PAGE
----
Your partner takes a month of parental leave and gets a Husband of the Year trophy and induction into the Great Guy Hall of Fame.
You take the other 11 months of leave and get interrogated by family, friends and coworkers.
Why aren’t you taking the full 12 months? Did you force your partner to take a month off? Are you comfortable putting work ahead of family? Will you stay home once your leave is up? Or at least work part-time?
Do you even need to take 11 months off? Can’t your partner spare more than a month? Are you comfortable putting family ahead of work? Aren’t you worried about losing out on promotions and being seen as less than fully committed?
And by the way, are you sure you’re not having twins? You’re absolutely huge.
“While companies can’t legally have policies that discriminate against pregnant women, the practice still happens,” say the five senior executives who wrote You Should Smile More. Dawn Hudson, Angelique Bellmer Krembs, Katie Lacey, Lori Tauber Marcus, Cie Nicholson and Mitzi Short – who call themselves the Band of Sisters – first met while working at Pepsi.
“Most women in the workplace recognize that despite laws to the contrary, pregnancy is something that can derail them at work. It was as if by getting pregnant they had been moved back to square one in their jobs. Indeed, many women believe that getting pregnant will unravel all the hard work they have done to convince their bosses and coworkers that they are valuable and reliable.”
If you’re the boss, don’t shy away from this topic. “Creating a culture that is supportive of pregnant women is part of your job,” say the authors.
For everyone else, we can do our part by avoiding and dispelling assumptions. “If you hear chatter about a colleague who is pregnant that suggests she’s now unreliable or uncommitted, call it out. Be a voice for challenging bad assumptions.
“And no tummy touching. At all. As they say in preschool, keep your hands to your own body.”
The authors call out dozens of gender biases in the workplace that don’t get flagged as issues or even noticed by men. “They are not ‘#MeToo’ moments. But they are not ‘nothing’ either. They are the particles that collect around us and create barriers to our careers. They are the walls that go up, one grain of sand at a time. They are the moments that slow-build until the unwelcome environment takes hold and women disengage.”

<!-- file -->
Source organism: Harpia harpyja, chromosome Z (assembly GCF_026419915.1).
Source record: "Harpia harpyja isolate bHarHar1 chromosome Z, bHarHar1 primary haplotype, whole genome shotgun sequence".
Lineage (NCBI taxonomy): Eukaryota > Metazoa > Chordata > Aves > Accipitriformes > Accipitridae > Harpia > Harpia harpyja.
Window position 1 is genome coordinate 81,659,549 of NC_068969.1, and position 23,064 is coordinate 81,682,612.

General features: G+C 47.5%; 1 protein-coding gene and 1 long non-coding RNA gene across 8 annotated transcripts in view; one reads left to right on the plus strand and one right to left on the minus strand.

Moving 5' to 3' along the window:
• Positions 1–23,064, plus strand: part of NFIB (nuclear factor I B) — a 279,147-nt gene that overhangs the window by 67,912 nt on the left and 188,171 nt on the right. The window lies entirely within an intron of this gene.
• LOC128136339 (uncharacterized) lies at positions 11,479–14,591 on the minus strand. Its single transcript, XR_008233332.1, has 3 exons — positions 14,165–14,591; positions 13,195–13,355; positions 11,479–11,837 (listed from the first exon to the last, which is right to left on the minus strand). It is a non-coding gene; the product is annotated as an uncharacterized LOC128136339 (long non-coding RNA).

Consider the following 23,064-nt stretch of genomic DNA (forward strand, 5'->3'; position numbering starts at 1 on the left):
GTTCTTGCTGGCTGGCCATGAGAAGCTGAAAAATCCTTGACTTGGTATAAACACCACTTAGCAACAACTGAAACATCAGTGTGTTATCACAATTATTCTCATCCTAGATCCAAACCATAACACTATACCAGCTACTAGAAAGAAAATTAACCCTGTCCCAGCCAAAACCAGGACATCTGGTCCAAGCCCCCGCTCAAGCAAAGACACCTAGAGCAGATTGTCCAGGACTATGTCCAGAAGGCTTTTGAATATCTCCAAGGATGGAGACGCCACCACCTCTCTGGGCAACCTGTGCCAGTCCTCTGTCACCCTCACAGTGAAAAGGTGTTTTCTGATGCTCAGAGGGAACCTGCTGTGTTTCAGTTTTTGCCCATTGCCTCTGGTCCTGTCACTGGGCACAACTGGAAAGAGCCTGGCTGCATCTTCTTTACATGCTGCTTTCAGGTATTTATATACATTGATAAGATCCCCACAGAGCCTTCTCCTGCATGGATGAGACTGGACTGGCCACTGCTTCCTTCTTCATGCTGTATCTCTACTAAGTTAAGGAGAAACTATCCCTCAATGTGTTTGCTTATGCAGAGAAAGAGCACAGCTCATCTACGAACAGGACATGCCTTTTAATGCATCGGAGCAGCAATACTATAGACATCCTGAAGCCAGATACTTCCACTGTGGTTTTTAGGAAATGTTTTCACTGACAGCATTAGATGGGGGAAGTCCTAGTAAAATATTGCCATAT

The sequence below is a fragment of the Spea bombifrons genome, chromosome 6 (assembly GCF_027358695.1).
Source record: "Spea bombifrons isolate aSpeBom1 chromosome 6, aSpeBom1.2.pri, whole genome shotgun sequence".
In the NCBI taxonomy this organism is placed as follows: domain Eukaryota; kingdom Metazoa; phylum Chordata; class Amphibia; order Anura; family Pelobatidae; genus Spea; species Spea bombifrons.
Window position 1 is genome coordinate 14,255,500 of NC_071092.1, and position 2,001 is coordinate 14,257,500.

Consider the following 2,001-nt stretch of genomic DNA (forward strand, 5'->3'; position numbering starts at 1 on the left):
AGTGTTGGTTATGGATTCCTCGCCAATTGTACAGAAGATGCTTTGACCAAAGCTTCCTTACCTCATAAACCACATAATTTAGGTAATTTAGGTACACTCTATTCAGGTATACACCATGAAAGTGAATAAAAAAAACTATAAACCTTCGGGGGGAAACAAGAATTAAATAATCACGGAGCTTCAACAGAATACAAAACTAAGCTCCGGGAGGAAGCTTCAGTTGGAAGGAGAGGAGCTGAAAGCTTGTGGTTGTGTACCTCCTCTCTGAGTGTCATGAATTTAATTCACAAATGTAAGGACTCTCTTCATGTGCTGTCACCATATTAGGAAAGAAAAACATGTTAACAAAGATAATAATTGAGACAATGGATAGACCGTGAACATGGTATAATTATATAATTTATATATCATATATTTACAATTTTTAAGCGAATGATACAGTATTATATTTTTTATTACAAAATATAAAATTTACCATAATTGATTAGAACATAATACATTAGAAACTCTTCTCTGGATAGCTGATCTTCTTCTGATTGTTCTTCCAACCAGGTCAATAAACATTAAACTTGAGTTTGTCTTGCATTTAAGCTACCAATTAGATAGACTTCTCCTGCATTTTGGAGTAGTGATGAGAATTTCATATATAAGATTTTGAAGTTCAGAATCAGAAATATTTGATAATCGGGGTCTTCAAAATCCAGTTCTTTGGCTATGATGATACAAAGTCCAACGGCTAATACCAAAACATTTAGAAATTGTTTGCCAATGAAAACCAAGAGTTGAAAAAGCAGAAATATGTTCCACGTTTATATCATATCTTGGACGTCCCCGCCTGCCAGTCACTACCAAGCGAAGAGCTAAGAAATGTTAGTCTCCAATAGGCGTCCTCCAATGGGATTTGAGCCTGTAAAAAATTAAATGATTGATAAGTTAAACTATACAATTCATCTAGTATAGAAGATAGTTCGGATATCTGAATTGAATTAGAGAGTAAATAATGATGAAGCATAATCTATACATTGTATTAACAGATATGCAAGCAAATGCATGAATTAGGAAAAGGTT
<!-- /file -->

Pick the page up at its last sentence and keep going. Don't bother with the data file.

The authors draw on their own experiences to offer bias-busting strategies for women, leaders who want inclusive workplaces and witnesses who are ready to become allies.
Here’s a good test for your workplace. The authors call it the Cellophane Standoff.
Before the start of a meeting, put a cellophane-wrapped tray of cookies on the table. Watch what happens when your male colleagues wander in.
Do they unwrap and pass around the platter? Or do they stare at it and then look to you? Do they tear a hole in the cellophane to pull out a cookie for themselves? Or do they do nothing?
“The Cellophane Standoff is the unwavering obliviousness of our male colleagues when it comes to anything related to food services,” say the authors.
“Why focus on this rather benign behavior? After all, it’s not as if the men stand there and loudly demand a woman serve them. It’s more a matter of neglect. They’ll just avoid the chore rather than talk about who should handle it.
“We raise it because it’s part of a larger office phenomenon. It’s an example of the ways in which women are nudged towards doing the office housework.”
So it’s time for men to end the Cellophane Standoff and do their share of office housework. Don’t just unwrap the tray – be the one who buys and brings cookies to the meeting. And then encourage everyone around the table to join you in reading this essential how-to guide for dismantling gender biases in the workplace.
Jay Robb serves as communications manager for McMaster University’s Faculty of Science, lives in Hamilton and has reviewed business books for the Hamilton Spectator since 1999